The further education and skills (FE) or post-compulsory and lifelong learning sector in England have been viewed as a backwater of educational research compared to the other sectors such as primary and secondary. This comparative lack of research and related publications may be due in part to the vast diversity of the sector and thus lacks coherence in understanding this sector. This diversity includes the variety of programme offers (from vocational-related and academic courses, accredited and non-accredited, and higher education provisions), and a wide range of learners concerning age groups (14 plus onwards to post-retirement age). Further diversity includes learning needs (learners with learning issues, non-academic achievements and associated with these, notions of widening participation) and a range of teaching settings (including colleges, community centres, prisons, work placements, etc.) to name a few. These diverse dimensions of the sector offer issues and challenges for teacher educators whose jobs are to train teachers for the sector.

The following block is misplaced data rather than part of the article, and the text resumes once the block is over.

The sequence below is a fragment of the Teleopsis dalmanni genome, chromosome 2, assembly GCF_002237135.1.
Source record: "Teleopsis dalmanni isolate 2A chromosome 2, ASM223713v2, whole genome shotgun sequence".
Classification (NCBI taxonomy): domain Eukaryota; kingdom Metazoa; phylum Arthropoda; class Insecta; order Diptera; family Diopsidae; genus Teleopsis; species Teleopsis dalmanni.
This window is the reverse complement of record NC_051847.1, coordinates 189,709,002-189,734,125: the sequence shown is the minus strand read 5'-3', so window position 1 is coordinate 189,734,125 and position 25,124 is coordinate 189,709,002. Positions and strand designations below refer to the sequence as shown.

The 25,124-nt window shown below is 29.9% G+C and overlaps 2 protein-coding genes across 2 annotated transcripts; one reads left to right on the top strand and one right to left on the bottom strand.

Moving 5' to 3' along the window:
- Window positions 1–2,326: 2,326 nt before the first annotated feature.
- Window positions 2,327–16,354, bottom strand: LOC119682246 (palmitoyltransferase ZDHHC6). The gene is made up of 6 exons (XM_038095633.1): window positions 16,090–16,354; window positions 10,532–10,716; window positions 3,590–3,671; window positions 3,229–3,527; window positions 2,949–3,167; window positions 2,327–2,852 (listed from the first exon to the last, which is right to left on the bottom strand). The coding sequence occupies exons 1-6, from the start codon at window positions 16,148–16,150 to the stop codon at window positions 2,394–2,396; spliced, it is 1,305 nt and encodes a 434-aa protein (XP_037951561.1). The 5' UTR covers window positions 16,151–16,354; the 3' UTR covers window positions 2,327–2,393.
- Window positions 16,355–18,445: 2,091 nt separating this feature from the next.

This research monograph uses a project consisting of eight researchers who have been or are currently teacher educators in the sector. They come from higher education institutions, further education colleges and private providers, all with a common focus of studying teacher educators in the sector. Drawing on empirical evidence from a total of 33 participants from this community, the book uses theoretical frameworks and analysed data to delineate issues relating to journeys, pathways, professional identities, teacher educator knowledge, and continuous professional development. This monograph is expected to be published in autumn 2019.